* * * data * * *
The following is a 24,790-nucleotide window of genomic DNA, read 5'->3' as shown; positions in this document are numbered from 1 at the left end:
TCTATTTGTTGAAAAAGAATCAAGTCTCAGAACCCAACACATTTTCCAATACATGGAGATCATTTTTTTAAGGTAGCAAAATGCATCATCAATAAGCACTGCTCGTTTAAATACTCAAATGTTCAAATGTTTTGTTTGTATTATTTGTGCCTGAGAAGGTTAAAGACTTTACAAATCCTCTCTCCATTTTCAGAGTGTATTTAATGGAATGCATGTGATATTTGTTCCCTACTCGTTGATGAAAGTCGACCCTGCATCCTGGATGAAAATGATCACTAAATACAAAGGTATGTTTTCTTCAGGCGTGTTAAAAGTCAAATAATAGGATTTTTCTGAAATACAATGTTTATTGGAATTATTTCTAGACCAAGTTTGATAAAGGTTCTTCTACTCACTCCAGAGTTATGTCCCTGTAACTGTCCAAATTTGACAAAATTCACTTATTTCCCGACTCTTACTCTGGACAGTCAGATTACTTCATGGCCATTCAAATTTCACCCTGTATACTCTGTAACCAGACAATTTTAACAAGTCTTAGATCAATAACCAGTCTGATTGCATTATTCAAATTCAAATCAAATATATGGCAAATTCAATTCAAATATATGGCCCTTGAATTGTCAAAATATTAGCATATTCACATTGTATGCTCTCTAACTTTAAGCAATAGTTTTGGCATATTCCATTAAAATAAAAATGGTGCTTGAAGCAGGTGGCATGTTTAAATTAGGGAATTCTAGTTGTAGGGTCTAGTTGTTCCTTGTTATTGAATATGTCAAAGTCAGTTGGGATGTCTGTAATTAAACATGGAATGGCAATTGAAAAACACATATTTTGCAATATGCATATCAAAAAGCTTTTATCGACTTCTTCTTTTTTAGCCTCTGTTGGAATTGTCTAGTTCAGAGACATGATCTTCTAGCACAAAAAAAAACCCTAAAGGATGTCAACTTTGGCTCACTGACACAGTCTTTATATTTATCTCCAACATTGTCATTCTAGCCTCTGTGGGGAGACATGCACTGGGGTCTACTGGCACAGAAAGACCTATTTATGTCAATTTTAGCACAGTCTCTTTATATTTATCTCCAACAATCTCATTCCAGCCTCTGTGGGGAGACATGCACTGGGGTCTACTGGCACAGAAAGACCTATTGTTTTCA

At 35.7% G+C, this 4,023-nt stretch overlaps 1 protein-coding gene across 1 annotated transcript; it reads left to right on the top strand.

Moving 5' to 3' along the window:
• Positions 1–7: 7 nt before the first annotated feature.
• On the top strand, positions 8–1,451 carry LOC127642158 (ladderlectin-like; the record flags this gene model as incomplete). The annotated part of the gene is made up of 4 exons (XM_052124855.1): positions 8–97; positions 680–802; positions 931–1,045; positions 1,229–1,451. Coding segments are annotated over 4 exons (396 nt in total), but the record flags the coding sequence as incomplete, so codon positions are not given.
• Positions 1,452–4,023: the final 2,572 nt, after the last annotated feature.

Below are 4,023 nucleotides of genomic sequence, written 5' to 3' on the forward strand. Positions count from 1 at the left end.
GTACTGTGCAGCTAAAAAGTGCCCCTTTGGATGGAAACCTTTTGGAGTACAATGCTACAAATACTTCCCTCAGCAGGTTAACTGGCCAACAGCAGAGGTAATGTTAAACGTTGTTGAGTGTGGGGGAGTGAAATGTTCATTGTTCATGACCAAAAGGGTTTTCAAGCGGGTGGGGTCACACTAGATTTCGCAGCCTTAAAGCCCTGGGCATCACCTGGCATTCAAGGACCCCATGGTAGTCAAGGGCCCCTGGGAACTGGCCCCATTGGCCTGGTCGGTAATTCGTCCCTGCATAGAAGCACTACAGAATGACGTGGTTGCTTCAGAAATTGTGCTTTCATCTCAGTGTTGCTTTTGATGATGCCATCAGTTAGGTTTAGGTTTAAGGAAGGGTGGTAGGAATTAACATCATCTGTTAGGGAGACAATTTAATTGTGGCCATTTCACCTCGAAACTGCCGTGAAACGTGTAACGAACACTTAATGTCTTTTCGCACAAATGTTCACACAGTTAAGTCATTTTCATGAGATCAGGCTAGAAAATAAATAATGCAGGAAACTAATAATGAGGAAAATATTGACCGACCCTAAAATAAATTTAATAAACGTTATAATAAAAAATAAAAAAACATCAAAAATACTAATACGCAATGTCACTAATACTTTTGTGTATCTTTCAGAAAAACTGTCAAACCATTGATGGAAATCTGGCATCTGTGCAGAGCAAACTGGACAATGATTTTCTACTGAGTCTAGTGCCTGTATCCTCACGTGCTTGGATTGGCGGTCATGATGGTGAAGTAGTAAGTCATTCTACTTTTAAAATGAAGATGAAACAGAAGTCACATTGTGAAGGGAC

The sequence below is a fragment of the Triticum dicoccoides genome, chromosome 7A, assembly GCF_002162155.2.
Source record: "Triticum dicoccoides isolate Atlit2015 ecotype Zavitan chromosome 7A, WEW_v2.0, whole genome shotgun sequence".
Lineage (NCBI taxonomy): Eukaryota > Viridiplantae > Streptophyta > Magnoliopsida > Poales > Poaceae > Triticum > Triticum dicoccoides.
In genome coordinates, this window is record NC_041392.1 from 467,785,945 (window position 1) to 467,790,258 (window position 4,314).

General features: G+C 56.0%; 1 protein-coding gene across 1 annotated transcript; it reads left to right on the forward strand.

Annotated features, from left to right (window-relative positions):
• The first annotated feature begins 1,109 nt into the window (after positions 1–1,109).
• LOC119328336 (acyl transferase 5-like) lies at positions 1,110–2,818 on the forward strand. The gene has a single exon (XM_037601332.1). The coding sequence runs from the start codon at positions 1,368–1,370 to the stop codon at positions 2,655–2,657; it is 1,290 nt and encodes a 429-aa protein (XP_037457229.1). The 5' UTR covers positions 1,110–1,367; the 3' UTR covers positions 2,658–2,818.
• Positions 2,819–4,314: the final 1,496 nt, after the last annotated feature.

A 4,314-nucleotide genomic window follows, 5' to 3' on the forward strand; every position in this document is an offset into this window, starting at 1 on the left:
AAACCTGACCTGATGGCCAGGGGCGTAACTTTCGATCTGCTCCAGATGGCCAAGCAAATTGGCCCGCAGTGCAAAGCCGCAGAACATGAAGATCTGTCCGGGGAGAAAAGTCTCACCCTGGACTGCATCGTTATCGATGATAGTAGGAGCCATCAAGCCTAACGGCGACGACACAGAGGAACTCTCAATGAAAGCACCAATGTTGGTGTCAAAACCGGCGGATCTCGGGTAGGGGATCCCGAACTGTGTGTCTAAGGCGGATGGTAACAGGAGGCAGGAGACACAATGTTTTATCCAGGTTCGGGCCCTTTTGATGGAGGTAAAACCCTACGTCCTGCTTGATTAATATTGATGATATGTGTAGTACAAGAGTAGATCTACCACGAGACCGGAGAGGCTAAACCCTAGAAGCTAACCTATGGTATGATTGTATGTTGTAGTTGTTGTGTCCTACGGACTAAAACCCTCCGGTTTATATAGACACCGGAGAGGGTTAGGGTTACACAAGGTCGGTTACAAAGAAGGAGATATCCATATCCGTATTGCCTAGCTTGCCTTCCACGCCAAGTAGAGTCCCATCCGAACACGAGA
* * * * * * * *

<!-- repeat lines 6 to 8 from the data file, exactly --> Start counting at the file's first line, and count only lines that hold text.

• On the top strand, positions 8–1,451 carry LOC127642158 (ladderlectin-like; the record flags this gene model as incomplete). The annotated part of the gene is made up of 4 exons (XM_052124855.1): positions 8–97; positions 680–802; positions 931–1,045; positions 1,229–1,451. Coding segments are annotated over 4 exons (396 nt in total), but the record flags the coding sequence as incomplete, so codon positions are not given.
• Positions 1,452–4,023: the final 2,572 nt, after the last annotated feature.

Below are 4,023 nucleotides of genomic sequence, written 5' to 3' on the forward strand. Positions count from 1 at the left end.